Coffman, Weisman officials struggle to relocate portraits

Former University President Lotus Delta Coffman and his wife “Mayme” were captured on canvas in the 1930s and 1940s.

CBy Brendan Jordan

coffman Union officials said they have no immediate plans to return the large portraits of former University President Lotus Delta Coffman and his wife to the renovated student union.

The 63-by-43 inch oil paintings of Coffman and wife, Mary Emma “Mayme,” were removed from the union before renovation and placed in storage at the Weisman Art Museum.

Although staff at the Weisman and the union planned to redisplay the portraits, finding an appropriate location has proved difficult.

Weisman museum supervisor Karen Duncan said the large portraits require a two-story ceiling, and the museum wants to ensure they are not damaged.

“We’re trying to find the right spot. We have to find a place where people won’t brush against them and light damage (won’t occur),” Duncan said.

Several locations have been considered, but an appropriate site has yet to be found, she added.

“We originally thought about the fireplace. Then we tried the Great Hall. Now we’re working on plan ‘C,’ ” Duncan said.

The portraits date back to the late 1930s. They were authorized by the Board of Regents on June 14, 1937. Both are oil paintings, painted from photographs by artist John Johansen. Coffman’s portrait was completed in 1939 and his wife’s portrait was completed in 1940.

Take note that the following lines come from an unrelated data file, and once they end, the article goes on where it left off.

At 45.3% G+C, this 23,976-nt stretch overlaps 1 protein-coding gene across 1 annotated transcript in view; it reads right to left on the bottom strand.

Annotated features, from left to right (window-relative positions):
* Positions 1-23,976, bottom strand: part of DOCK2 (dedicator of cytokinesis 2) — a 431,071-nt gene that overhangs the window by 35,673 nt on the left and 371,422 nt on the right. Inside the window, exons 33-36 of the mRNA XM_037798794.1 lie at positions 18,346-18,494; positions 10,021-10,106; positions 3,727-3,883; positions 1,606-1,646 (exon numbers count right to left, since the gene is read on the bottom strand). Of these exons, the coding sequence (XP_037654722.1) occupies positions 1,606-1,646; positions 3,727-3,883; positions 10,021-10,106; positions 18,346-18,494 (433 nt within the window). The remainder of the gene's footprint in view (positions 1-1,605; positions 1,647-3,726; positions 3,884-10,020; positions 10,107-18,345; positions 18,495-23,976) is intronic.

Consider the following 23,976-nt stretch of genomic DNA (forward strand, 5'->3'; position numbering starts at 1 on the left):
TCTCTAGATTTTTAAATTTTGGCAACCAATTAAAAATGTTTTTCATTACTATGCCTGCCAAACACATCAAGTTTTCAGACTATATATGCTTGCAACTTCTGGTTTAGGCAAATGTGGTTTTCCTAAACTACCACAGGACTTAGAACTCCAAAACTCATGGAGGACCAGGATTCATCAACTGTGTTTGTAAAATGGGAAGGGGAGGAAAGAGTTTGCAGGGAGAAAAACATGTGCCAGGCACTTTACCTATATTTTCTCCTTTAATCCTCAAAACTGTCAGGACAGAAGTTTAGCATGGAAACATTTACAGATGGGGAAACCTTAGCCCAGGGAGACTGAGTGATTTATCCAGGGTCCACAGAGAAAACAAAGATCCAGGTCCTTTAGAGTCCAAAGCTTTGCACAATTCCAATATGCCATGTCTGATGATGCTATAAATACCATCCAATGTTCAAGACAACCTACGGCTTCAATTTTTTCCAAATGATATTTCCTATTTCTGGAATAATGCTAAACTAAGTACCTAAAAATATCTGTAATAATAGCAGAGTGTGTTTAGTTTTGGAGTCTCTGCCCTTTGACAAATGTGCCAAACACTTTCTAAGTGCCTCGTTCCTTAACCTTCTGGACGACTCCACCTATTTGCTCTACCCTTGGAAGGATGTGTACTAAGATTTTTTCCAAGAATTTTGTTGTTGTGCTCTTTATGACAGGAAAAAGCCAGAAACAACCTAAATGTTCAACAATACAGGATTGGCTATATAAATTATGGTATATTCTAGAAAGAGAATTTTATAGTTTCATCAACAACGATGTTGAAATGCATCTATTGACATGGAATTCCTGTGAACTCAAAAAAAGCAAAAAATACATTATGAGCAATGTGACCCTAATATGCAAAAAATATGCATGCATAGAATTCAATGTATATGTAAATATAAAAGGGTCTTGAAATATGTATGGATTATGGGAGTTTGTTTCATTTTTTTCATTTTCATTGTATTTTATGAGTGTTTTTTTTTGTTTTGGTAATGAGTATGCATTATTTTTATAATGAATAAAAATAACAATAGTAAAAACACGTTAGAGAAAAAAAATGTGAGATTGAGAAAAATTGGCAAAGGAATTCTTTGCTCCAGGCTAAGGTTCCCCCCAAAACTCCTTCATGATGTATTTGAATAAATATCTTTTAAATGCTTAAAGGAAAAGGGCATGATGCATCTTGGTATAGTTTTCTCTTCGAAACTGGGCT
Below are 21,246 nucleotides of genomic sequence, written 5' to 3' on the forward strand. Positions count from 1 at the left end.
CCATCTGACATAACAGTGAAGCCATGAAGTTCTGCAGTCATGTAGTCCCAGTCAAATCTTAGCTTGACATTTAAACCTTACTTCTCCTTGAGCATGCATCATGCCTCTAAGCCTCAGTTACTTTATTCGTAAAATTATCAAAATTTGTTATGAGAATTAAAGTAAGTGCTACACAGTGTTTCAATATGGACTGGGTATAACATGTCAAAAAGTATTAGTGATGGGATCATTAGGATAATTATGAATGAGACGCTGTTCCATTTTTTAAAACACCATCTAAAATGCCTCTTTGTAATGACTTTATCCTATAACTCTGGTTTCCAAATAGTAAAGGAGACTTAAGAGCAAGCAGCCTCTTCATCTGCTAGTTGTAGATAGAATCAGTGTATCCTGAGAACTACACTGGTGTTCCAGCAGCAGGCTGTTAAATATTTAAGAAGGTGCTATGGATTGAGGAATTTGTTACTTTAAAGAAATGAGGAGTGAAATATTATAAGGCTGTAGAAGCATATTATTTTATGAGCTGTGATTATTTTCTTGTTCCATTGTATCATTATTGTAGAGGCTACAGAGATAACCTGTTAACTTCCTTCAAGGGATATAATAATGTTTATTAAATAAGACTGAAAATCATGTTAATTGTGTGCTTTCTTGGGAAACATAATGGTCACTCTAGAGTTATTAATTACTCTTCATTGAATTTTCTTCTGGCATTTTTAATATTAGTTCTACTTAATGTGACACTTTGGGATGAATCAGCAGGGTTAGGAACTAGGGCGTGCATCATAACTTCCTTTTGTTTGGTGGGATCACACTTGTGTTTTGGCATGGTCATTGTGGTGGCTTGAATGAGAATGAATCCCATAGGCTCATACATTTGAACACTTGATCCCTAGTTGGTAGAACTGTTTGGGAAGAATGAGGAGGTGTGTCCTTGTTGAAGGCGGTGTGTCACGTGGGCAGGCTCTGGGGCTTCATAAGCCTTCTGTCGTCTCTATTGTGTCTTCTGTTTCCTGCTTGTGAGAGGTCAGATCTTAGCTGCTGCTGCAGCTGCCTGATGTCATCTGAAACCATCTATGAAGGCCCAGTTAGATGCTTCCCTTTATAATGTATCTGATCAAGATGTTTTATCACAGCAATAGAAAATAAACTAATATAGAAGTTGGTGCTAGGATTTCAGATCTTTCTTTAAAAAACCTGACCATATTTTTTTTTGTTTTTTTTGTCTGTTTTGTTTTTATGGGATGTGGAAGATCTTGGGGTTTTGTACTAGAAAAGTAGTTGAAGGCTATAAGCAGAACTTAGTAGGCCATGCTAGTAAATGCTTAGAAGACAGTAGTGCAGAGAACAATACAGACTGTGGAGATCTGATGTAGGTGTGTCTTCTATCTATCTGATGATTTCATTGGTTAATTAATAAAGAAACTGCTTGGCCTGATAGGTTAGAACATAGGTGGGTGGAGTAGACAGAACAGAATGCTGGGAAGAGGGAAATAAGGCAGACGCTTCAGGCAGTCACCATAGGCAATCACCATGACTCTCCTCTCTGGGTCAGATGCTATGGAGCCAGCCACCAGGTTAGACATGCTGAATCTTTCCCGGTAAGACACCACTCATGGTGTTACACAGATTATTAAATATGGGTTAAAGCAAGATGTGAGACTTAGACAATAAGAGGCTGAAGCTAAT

The Weisman incorporated the portraits into its collection in 1940. Although they remained a part of the Weisman’s permanent collection, the portraits spent many years hanging above the fireplaces in the second-floor study area in the union.

Farrell Coffman Stewart, Coffman’s granddaughter, said she remembers the portraits from her days at the University in the early 1950s. Stewart said she used to take alarm at the sight of her grandfather staring down at her.

“I remember walking into the union and suddenly being startled by him,” Stewart said.

Stewart said she has particularly fond memories of Mayme’s portrait.

“That portrait really captured her well. She was such a petite, gracious lady,” Steward said.

There are still no concrete plans to return the portraits to the union. Tricia Schweitzer, art coordinator for Twin Cities Student Unions, would not give a time frame for their return.

“It’s in a standstill right now. We’ll know more in a few months,” Schweitzer said.

Brendan Jordan welcomes comments at [email protected]